Davis’ Potential Russell Blvd Plan Unveiled




By Aleeza Khan


DAVIS, CA – Once known as the Avenue of Trees, Russell Boulevard is on the verge of a transformation. Through the project, “Reimagining Russell,” the city of Davis aims to create a comprehensive vision for Russell Boulevard as a dynamic, safe green space.


Reimagining Russell was launched in the Spring 2021, based on the city’s interest in addressing safety and creating a visual identity for this three-mile stretch from B Street to Cactus Corner on County Road 98. 


Cindy Zerger from Toole Design and Abby Stone from RIOS provided updates on current concept designs and alternatives at a virtual public workshop on Feb. 8, 2022. 


Zerger shared the vision for Russell Boulevard to become “a corridor that safely and intuitively moves people” and “an inviting, human-centered boulevard that is authentic to the Davis and UC Davis experience.”


Through the project, this stretch will ultimately act as a “welcoming gateway to Davis, reflecting local culture and community,” Zerger said.


Zerger went on to share cross-sections of concept designs for Russell Blvd. Many of the concepts included separating pedestrian and bike paths, as well as adding spaces for local fauna, such as this section from Arlington to Lake Boulevard.


Abby Stone continued with information about placemaking, urban design, and green infrastructure while reminding everyone that the goal of the meeting was simply to establish a vision for the corridor and the full design would be made in a later phase.


Along with establishing a callback to Russell Boulevard’s old nickname as the Avenue of Trees, the design for this street would be inspired by the city’s “agriculture history and riparian habitats” as well as the “UC Davis Arboretum,” Stone explained.


Stone then moved onto a “site walk,” showing concept illustrations of key sections along Russell Blvd., such as this seating alcove that separates the bike path from the pedestrian sidewalk. 



Design plans also include public art. “Artists could be brought in to design, for example, sculptures,” Stone added, “to make this a really distinctive, notable gateway as folks come into town. 


“This could be a really exciting phase in a future part of this project where local artists representing different communities could be brought in to share their voices via public art.”


The transformation of Russell Blvd. will be based on the natural landscape of the area, including incorporating a grand tree canopy to provide shade. Streetscape furnishings such as seating, lighting, bike racks, and signage will also work together to support that vision.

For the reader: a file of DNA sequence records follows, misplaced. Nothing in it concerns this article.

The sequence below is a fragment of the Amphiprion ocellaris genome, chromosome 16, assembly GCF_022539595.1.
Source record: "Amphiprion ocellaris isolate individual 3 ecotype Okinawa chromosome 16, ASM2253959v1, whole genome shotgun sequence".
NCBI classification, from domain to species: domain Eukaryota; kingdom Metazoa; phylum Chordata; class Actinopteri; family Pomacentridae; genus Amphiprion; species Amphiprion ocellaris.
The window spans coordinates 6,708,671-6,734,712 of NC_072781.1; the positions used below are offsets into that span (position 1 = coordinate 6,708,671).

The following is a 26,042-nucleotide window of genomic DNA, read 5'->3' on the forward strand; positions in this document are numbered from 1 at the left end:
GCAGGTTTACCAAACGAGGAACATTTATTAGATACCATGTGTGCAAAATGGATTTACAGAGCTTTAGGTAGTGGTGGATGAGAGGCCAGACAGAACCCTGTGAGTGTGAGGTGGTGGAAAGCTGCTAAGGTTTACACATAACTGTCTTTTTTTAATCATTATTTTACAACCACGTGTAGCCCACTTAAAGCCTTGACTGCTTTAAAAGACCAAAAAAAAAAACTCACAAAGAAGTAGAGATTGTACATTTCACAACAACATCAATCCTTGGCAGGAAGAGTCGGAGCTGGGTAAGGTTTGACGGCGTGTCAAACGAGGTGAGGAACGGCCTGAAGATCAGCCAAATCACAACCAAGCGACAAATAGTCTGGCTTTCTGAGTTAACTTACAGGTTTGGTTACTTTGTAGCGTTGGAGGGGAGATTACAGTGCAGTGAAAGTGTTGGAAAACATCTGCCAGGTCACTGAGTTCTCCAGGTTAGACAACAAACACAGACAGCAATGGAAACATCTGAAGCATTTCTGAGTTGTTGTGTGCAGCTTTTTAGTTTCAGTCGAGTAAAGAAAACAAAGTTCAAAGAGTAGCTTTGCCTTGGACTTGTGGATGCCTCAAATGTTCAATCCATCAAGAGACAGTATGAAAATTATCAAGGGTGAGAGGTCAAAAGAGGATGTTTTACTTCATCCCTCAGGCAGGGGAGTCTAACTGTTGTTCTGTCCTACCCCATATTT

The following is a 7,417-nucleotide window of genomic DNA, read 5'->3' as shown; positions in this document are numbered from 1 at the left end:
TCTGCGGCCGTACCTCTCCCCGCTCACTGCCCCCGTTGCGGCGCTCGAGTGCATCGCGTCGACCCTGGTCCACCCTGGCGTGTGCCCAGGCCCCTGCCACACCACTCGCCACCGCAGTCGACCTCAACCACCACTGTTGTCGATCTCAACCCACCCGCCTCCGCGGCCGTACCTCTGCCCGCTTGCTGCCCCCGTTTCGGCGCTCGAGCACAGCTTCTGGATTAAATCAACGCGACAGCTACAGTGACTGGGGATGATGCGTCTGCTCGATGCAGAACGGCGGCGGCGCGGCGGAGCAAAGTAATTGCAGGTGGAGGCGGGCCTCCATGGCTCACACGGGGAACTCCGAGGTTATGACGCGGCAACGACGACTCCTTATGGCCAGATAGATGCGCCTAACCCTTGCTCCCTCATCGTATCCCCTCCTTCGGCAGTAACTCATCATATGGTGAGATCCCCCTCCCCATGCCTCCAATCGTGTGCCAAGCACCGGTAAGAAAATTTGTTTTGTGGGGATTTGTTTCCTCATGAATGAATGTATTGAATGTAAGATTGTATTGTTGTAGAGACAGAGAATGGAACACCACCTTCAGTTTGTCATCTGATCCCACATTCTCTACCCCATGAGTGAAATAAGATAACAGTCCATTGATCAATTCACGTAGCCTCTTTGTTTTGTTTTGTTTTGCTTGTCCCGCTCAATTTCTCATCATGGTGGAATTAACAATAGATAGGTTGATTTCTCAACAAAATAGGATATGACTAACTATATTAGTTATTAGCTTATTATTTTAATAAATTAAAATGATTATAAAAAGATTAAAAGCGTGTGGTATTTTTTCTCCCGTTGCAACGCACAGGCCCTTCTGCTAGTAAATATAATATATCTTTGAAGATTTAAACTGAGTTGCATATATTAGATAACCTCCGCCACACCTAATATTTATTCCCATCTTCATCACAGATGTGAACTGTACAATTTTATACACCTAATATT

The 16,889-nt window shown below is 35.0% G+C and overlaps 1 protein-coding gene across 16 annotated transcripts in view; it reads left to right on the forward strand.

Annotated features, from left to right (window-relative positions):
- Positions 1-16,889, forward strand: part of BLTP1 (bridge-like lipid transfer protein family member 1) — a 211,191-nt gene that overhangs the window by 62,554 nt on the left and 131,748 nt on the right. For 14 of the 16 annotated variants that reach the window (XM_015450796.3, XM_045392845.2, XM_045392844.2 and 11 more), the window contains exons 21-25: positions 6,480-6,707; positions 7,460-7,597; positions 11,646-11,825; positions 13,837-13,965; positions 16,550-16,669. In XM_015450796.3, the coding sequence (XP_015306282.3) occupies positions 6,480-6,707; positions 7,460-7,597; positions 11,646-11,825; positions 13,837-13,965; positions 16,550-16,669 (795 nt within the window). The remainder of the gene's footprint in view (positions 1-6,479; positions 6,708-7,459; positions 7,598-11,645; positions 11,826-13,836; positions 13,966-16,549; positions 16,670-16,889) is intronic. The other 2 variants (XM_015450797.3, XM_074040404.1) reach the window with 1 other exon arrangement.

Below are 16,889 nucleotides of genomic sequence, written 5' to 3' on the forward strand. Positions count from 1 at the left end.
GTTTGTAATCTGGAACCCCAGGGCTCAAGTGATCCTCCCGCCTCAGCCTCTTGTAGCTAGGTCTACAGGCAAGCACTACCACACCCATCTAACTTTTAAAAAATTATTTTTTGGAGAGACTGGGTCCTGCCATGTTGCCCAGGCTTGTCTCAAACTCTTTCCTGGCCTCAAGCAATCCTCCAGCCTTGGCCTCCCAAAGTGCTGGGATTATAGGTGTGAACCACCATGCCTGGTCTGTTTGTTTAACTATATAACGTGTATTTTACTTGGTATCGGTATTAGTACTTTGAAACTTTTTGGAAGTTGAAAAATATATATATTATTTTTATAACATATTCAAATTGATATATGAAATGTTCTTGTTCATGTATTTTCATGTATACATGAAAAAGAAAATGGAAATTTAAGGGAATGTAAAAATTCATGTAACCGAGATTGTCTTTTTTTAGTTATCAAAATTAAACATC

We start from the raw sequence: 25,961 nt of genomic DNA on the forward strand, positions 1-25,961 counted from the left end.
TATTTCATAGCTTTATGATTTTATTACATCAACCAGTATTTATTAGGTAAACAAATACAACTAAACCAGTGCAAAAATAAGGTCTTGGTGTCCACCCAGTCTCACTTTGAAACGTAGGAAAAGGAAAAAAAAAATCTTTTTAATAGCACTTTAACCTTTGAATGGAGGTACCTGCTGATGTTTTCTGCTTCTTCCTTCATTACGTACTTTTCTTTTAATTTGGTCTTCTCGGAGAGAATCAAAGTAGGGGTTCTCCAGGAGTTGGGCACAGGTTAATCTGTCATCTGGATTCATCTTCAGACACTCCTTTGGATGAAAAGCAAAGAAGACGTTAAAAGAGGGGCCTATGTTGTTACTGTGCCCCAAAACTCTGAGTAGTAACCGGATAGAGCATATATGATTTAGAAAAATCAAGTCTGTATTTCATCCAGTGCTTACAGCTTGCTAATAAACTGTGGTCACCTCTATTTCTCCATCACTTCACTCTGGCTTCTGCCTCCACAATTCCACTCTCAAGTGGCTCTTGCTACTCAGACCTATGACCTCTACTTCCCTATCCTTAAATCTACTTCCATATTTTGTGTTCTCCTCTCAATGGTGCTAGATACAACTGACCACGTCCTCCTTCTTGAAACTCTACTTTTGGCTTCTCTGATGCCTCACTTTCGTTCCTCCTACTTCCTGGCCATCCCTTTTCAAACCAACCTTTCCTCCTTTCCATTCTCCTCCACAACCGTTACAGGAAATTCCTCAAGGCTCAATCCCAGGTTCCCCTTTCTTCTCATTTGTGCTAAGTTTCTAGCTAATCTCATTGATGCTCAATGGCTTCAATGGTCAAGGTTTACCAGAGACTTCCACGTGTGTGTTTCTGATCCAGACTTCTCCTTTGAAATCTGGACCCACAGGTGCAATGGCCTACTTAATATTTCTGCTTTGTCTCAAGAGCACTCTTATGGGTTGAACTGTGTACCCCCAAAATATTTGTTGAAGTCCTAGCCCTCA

The presentation ended with two potential mood boards for the project that “strive to create a palette that feels appropriate for Russell Boulevard.”


While showing the mood boards, Stone clarified that “the final palette that is proposed in this vision plan doesn’t necessarily have to be one of these two but we think this is a helpful way to start to steer this conversation.”



About The Author

Jordan Varney received a masters from UC Davis in Psychology and a B.S. in Computer Science from Harvey Mudd. Varney is editor in chief of the Vanguard at UC Davis.

Related posts

3 thoughts on “Davis’ Potential Russell Blvd Plan Unveiled”

  1. Alan Miller

    One day we will be able to go from Cactus Corners to DISC along a reimagined Russell.

    And right after we re-imagine something in today’s society, what do we do, children?  That’s right children, we de-fund that thing!

    Defund Russell Boulevard!

  2. Richard_McCann

    The imagined portion of Russell shown in the top picture appears to show that UCD has pulled down the fences that separate the current paths from the agricultural fields. Is UCD agreeing to do that? If not then the pictures are deceptive about the true visuals.

  3. Sharla Cheney

    When I was a child, Russell Blvd had huge leafy oak trees and a huge rose garden on the corner of Russell and CR 113.  A whole group of these trees and the rose garden was torn out to make way for the new Hwy 113, and very few improvements were made to Russell Blvd despite the addition of homes, schools and commercial centers West of Hwy 113.  The trees were not well maintained and not replaced over time.  The bike path was installed, but poorly maintained and became dangerous until the University stepped up to pay for repaving.  There has been public resistance to changing anything about the road, especially adding access from the University side.  Nothing will happen, unless the activists in the neighboring areas back the plan.  I’m assuming University will not touch it, unless there is clear support from the Westwood and Stonegate neighborhoods.

Leave a Reply

X Close

Newsletter Sign-Up

X Close

Monthly Subscriber Sign-Up

Enter the maximum amount you want to pay each month
Sign up for